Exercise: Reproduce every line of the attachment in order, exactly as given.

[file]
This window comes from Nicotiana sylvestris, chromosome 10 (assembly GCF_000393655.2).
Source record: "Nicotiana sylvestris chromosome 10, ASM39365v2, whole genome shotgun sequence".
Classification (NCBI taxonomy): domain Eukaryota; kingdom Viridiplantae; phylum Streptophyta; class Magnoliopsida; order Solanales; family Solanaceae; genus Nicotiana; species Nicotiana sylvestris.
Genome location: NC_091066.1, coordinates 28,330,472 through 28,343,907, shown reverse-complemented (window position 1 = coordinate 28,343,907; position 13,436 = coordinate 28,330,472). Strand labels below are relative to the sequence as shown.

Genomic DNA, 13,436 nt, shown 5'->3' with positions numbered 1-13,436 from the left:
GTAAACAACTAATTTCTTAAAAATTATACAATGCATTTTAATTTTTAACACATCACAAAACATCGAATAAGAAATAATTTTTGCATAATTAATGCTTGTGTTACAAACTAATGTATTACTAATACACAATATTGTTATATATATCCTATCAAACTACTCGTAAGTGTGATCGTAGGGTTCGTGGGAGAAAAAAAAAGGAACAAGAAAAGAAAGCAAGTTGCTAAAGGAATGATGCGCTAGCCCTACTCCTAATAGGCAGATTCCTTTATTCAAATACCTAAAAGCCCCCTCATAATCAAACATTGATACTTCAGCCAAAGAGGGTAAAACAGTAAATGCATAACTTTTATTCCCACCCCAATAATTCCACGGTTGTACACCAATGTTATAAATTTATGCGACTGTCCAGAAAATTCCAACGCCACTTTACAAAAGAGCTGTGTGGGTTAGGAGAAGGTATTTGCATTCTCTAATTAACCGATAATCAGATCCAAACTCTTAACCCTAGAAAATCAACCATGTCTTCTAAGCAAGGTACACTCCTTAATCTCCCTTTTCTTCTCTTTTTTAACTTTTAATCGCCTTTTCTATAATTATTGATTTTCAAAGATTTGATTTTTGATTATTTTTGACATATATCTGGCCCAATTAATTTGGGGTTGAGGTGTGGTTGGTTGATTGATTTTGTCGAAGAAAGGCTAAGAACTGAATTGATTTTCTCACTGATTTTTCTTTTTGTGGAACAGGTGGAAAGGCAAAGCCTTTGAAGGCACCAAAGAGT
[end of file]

This window comes from Nicotiana sylvestris, chromosome 10 (assembly GCF_000393655.2).
Source record: "Nicotiana sylvestris chromosome 10, ASM39365v2, whole genome shotgun sequence".
Classification (NCBI taxonomy): domain Eukaryota; kingdom Viridiplantae; phylum Streptophyta; class Magnoliopsida; order Solanales; family Solanaceae; genus Nicotiana; species Nicotiana sylvestris.
Genome location: NC_091066.1, coordinates 28,330,472 through 28,343,907, shown reverse-complemented (window position 1 = coordinate 28,343,907; position 13,436 = coordinate 28,330,472). Strand labels below are relative to the sequence as shown.

Genomic DNA, 13,436 nt, shown 5'->3' with positions numbered 1-13,436 from the left:
GTAAACAACTAATTTCTTAAAAATTATACAATGCATTTTAATTTTTAACACATCACAAAACATCGAATAAGAAATAATTTTTGCATAATTAATGCTTGTGTTACAAACTAATGTATTACTAATACACAATATTGTTATATATATCCTATCAAACTACTCGTAAGTGTGATCGTAGGGTTCGTGGGAGAAAAAAAAAGGAACAAGAAAAGAAAGCAAGTTGCTAAAGGAATGATGCGCTAGCCCTACTCCTAATAGGCAGATTCCTTTATTCAAATACCTAAAAGCCCCCTCATAATCAAACATTGATACTTCAGCCAAAGAGGGTAAAACAGTAAATGCATAACTTTTATTCCCACCCCAATAATTCCACGGTTGTACACCAATGTTATAAATTTATGCGACTGTCCAGAAAATTCCAACGCCACTTTACAAAAGAGCTGTGTGGGTTAGGAGAAGGTATTTGCATTCTCTAATTAACCGATAATCAGATCCAAACTCTTAACCCTAGAAAATCAACCATGTCTTCTAAGCAAGGTACACTCCTTAATCTCCCTTTTCTTCTCTTTTTTAACTTTTAATCGCCTTTTCTATAATTATTGATTTTCAAAGATTTGATTTTTGATTATTTTTGACATATATCTGGCCCAATTAATTTGGGGTTGAGGTGTGGTTGGTTGATTGATTTTGTCGAAGAAAGGCTAAGAACTGAATTGATTTTCTCACTGATTTTTCTTTTTGTGGAACAGGTGGAAAGGCAAAGCCTTTGAAGGCACCAAAGAGT